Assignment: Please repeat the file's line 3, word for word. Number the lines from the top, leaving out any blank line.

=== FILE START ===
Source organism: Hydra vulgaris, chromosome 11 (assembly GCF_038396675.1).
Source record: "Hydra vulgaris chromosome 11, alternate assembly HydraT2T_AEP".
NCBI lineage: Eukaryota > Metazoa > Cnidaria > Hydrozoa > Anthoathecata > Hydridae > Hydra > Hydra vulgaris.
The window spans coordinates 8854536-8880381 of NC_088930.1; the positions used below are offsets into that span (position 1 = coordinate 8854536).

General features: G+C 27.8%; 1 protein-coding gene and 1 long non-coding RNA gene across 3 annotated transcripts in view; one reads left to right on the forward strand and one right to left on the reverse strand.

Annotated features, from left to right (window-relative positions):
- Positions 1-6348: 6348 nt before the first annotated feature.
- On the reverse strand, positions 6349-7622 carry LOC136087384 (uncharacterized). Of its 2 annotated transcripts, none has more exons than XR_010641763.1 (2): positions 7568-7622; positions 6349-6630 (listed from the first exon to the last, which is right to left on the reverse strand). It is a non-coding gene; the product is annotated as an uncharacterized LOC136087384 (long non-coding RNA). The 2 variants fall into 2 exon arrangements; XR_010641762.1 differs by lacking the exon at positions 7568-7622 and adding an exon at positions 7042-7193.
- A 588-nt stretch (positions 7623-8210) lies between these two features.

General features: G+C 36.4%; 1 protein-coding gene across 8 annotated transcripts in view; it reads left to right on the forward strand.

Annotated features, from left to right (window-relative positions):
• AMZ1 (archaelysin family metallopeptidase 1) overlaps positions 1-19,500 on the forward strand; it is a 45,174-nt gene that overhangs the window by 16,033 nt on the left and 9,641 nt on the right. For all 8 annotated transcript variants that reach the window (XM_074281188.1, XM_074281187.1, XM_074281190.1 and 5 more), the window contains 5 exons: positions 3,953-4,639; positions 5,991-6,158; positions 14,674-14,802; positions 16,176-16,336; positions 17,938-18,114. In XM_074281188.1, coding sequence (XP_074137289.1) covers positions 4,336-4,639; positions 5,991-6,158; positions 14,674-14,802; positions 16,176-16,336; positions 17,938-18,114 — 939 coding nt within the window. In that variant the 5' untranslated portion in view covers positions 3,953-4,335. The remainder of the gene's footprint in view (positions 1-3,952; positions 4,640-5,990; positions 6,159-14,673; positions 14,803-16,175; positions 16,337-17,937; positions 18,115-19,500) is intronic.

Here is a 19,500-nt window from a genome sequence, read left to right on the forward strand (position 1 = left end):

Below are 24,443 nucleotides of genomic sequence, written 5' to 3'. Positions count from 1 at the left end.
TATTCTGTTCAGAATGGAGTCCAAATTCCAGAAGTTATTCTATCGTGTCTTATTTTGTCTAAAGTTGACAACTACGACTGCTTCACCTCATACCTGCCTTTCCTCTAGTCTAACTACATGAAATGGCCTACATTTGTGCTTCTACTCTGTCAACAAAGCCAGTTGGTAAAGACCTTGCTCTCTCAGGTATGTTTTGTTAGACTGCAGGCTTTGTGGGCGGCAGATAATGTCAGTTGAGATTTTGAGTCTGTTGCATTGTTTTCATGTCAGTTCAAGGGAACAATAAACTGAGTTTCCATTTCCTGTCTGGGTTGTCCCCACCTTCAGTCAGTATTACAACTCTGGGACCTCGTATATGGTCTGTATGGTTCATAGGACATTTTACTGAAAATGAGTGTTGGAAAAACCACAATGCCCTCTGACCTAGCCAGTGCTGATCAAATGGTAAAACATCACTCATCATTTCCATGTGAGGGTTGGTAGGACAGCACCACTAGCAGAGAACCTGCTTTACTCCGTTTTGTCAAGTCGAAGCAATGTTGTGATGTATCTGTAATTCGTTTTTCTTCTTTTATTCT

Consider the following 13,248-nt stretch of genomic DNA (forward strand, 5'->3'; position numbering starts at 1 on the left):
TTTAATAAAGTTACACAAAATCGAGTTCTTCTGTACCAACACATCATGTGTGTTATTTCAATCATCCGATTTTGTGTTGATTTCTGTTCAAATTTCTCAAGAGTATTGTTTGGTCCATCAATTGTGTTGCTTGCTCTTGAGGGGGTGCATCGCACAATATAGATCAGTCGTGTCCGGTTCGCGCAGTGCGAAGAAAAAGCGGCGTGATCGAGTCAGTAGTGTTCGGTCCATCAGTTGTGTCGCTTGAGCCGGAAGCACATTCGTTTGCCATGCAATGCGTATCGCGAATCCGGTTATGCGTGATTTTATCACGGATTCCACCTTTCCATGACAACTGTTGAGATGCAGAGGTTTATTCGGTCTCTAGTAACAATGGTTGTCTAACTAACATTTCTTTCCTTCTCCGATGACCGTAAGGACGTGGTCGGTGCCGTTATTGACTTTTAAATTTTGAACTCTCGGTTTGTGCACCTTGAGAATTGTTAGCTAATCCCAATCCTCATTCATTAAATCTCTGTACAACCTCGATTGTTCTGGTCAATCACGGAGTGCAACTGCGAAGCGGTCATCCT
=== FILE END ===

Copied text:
NCBI lineage: Eukaryota > Metazoa > Cnidaria > Hydrozoa > Anthoathecata > Hydridae > Hydra > Hydra vulgaris.